Thinking aloud.. LoRA & Prompt Tuning

I have a few queries…

  1. Will it improve performance if we apply both QLoRA/ LoRA and Prompt tuning together?
  2. Can we apply LoRA/ QLoRA for TaskA and then do Prompt tuning for TaskB so that we can reduce number of headers we need for multi task inference?
  3. Which one performs better for which task - LoRA or Prompt tuning? Is there a SuperGlue or HELM benchmark?
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For your questions:

  1. Most probably if you do Lora and give it some prompt tuning context will be better that without any context at all.

  2. I guess when certain data comes into the pipeline then you can ommit the Lora add on matrix, but go throught the prompt tuning path.

  3. Probably Lora because it includeds a trainable matrix with weights added on to the main model, the prompt tuning just gives a context no new weights are given in.

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Thank you. Do you suggest any free and open platform with the necessary computing resources where we can try these concepts (even after this course)?

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Free and open will be up to a certain scale, maybe Colab, AWS, IBM, they all have a free amount to be used but for large scale projects, you need to buy computing resources.

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@gent.spah thanks a lot. Really appreciate your prompt responses.

Hi, just some feedback from myside.
I think prompt tuning is not the right terminology it should be prompt engineering (in context learning) without retraining the weight or add layers to the LLM.

The prompt tuning might misleading as there is another soft prompt tuning (one of the PEFT) method to fine tune the model.

Please correct me if you have different thoughts.


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I am actually a little confused about the difference between ‘prompt engineering’ and ‘instruction fine-tuning’. It seems both are using some examples to improve the model performances on some targeted tasks. Aren’t they pretty much the same thing?

Below is the “completion” I got from ChatGPT 3.5 Turbo:

Prompt engineering and instruction fine-tuning share similarities in their objective of leveraging examples to improve the performance of language models on targeted tasks. However, there are distinct differences in their focus and the mechanisms through which they achieve this objective.

Prompt Engineering:

  • Focuses on shaping and designing input prompts, queries, or examples to guide the behavior of a language model.
  • The goal is to influence the model’s outputs by creating specific input patterns that are likely to elicit desired responses from the model.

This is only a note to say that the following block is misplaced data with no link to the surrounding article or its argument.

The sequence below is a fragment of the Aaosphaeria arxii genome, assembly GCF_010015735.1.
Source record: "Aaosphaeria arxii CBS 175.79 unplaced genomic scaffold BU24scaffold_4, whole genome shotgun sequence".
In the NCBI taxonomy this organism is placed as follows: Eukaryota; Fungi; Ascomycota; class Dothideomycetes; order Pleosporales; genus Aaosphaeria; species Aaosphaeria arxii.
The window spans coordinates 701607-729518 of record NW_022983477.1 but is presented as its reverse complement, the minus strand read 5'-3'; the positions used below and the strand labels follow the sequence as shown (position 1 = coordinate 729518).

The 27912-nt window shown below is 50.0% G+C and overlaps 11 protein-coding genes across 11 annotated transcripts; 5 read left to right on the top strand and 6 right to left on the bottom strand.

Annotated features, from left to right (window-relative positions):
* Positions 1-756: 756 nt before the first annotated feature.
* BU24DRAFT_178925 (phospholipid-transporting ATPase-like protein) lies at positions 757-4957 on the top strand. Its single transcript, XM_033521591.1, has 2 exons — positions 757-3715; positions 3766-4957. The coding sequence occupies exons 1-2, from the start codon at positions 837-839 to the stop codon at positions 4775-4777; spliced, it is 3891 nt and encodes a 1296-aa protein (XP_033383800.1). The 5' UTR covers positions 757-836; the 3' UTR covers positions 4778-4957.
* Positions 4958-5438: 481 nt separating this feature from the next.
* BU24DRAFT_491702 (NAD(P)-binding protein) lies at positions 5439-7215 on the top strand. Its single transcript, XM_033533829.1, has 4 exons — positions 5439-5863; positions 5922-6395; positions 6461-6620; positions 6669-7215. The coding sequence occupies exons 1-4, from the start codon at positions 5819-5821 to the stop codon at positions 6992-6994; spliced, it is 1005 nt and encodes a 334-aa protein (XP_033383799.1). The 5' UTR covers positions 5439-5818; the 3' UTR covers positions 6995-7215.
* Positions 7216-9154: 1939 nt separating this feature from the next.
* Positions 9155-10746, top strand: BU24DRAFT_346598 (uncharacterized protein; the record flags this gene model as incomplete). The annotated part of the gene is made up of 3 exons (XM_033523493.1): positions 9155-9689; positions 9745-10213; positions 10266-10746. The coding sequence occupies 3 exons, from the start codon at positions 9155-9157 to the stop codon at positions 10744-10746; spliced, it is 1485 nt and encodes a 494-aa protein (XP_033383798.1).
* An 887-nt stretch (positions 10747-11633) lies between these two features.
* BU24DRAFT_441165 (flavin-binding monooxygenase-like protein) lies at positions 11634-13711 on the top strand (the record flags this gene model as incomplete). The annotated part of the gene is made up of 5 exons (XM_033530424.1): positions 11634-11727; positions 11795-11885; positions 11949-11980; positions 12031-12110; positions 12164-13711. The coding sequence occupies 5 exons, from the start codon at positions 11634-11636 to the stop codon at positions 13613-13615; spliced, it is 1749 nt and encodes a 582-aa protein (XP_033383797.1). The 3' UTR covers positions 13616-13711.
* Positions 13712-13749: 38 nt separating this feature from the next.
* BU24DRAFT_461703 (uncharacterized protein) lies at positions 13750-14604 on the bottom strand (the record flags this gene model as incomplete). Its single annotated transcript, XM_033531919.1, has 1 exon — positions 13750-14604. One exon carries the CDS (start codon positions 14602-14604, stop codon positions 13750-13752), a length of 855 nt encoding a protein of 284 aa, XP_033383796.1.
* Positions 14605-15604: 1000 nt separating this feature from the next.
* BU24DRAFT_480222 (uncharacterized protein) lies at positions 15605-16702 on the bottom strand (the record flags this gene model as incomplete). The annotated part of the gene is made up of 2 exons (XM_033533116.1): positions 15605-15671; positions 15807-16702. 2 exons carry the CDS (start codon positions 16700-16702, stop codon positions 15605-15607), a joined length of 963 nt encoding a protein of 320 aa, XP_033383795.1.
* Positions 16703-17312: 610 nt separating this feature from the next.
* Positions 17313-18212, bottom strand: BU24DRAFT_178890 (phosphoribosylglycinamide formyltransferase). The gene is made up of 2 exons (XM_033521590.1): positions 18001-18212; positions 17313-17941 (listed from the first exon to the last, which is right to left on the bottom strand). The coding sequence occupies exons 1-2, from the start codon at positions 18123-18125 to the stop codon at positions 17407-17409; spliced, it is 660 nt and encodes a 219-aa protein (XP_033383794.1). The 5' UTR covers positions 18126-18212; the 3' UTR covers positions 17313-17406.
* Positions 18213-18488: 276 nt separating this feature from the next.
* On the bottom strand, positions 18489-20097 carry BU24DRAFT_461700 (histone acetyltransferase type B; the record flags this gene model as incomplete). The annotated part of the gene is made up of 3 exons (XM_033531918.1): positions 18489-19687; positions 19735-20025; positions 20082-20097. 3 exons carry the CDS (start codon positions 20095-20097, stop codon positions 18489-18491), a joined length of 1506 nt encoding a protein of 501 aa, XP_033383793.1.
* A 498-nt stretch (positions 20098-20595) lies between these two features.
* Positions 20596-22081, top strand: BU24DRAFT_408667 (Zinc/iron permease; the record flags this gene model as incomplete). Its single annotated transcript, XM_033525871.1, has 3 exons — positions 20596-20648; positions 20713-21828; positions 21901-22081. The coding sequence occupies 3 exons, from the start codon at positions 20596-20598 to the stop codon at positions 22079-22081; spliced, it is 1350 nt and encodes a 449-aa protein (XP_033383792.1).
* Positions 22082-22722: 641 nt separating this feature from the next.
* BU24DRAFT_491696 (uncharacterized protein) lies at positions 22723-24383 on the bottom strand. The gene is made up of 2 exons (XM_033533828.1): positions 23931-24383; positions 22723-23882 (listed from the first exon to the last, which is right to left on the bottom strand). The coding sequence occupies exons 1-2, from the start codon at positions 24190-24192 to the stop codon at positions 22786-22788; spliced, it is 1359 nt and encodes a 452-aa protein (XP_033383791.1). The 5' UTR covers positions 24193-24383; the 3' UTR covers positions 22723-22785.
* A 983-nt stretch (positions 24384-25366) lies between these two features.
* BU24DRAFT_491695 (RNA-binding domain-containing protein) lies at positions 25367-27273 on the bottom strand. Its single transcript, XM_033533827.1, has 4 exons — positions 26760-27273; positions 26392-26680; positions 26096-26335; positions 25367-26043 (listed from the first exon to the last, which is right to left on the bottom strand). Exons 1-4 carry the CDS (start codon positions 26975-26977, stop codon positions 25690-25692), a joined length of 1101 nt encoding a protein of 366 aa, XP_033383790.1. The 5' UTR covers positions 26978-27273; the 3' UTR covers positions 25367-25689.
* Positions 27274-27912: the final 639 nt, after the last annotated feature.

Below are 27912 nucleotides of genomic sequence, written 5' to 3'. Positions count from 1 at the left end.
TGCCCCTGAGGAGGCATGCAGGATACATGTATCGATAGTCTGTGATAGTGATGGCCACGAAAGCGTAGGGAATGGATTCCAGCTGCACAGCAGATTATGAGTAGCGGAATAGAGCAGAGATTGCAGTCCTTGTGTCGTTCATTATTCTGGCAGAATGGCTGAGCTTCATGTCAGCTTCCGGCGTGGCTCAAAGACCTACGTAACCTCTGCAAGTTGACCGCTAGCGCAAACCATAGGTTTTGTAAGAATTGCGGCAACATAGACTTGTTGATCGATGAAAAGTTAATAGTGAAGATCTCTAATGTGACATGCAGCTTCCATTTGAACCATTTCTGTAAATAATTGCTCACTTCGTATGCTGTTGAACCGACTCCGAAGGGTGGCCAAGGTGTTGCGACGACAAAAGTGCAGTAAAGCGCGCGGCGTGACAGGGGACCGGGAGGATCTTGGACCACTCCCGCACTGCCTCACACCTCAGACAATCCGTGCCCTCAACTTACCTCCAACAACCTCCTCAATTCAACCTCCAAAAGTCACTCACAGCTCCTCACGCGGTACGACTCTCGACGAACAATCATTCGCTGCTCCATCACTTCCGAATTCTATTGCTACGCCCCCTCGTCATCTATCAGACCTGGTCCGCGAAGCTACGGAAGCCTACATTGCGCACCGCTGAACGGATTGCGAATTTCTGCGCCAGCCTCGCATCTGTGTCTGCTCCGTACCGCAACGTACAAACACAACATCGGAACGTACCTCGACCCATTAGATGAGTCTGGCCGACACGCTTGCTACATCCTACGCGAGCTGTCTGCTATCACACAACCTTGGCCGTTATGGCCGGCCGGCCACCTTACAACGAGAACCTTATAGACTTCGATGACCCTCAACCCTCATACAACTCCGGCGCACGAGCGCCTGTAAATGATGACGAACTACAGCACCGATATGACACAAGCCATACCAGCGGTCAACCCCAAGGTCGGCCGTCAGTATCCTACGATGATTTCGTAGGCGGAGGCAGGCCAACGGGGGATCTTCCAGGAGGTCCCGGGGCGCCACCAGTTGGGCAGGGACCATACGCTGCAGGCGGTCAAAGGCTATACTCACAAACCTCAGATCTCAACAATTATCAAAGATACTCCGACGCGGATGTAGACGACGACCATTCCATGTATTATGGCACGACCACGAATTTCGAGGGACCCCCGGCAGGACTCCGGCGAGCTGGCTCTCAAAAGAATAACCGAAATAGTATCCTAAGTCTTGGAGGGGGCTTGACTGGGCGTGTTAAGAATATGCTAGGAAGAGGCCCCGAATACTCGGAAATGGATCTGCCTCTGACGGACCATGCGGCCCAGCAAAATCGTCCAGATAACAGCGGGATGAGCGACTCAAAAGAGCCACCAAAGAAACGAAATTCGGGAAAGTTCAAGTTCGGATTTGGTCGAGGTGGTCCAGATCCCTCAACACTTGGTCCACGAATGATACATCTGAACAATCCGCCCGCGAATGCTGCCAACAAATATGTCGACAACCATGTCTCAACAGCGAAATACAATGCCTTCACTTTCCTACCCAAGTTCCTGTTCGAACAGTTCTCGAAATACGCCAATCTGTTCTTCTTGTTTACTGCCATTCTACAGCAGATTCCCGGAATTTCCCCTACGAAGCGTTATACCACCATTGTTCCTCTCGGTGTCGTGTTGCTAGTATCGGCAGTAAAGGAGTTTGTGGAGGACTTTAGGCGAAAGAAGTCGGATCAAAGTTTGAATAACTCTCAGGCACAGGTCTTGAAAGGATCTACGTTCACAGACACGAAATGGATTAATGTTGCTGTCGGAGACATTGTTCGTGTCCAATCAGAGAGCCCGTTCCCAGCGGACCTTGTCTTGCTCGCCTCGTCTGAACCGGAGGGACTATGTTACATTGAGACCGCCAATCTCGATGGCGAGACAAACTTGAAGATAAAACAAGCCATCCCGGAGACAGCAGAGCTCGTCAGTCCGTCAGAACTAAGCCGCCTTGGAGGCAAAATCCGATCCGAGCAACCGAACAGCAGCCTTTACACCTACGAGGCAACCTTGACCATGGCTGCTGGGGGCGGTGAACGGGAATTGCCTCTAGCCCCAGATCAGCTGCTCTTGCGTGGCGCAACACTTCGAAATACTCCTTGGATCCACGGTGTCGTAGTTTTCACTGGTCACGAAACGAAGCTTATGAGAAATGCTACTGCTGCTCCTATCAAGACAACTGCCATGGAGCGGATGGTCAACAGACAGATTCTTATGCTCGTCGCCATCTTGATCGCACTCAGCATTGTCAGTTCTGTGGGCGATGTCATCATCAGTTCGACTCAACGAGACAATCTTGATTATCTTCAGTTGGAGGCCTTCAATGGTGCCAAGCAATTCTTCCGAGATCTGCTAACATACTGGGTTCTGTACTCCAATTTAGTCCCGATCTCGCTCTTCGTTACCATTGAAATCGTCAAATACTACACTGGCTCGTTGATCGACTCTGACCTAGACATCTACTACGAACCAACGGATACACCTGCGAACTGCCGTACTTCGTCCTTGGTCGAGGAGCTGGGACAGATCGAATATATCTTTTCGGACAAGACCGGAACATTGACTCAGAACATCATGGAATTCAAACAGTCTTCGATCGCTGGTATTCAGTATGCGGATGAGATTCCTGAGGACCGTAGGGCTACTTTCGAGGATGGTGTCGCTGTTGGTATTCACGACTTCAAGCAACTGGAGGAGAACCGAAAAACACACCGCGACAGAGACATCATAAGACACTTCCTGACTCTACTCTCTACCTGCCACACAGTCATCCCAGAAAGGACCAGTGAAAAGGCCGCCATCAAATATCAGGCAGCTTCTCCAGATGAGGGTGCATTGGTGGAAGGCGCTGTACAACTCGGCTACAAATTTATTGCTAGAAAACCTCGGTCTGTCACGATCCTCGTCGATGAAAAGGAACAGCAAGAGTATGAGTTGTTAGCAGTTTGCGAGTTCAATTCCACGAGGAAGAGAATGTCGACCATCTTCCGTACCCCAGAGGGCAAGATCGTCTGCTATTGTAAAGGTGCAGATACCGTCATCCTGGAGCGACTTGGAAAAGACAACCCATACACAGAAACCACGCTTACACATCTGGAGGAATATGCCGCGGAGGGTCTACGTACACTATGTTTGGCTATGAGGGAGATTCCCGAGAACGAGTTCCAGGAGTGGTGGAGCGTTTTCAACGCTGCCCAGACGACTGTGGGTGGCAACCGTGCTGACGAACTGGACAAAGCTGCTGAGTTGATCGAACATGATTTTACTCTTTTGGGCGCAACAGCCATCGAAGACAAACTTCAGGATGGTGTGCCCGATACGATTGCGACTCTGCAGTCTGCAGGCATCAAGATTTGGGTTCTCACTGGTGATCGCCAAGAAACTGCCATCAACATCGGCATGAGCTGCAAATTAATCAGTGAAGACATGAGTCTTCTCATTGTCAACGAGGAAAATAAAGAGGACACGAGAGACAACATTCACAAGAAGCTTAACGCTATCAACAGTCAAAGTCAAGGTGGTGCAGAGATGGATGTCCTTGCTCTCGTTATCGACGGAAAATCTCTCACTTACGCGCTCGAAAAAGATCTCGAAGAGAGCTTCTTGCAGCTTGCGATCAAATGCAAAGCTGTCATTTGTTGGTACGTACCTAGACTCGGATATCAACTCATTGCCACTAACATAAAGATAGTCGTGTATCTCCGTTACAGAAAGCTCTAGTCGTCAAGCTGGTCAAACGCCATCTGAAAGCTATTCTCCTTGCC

• It emphasizes the crafting of tailored prompts to effectively steer the model’s generation and influence its outputs without extensively modifying the model itself.

Instruction Fine-Tuning:

  • Involves customizing a pre-existing model by fine-tuning it with specific examples, data, or instructions related to a particular task or domain.
  • The process often includes exposing the model to task-specific data and adjusting its parameters to enhance its performance on a specific objective or set of tasks.
  • It focuses on adapting the model’s parameters through task-specific training examples, allowing for targeted optimization of the model’s behavior and performance for specific use cases or domains.

Key Differences:

  1. Approach:
  • Prompt engineering primarily focuses on shaping input prompts to guide the model’s outputs without extensive modification of the model itself.
  • Instruction fine-tuning involves modifying the model’s parameters and behavior through exposure to task-specific data and training examples.
  1. Emphasis:
  • Prompt engineering emphasizes the design and crafting of tailored prompts to steer the model’s generation.
  • Instruction fine-tuning emphasizes the adaptation of the model’s parameters and behavior through exposure to task-specific examples and data.

In essence, while both approaches utilize examples to improve model performance on targeted tasks, prompt engineering centers on customizing input patterns to guide the model’s outputs, whereas instruction fine-tuning focuses on adapting the model’s parameters and behavior through task-specific training examples and data. These distinctions underline the nuanced differences in their respective methodologies and goals. If you have further questions or need additional clarification, feel free to ask for more information.

My understanding is this:

  1. prompt engineering only give prompts to the model vs. instruction fine-tuning gives “training examples” (which is both prompts AND completion? not really sure about this)
  2. instruction fine-tuning modifies parameters while prompt engineering don’t? Not sure either.

Any insights?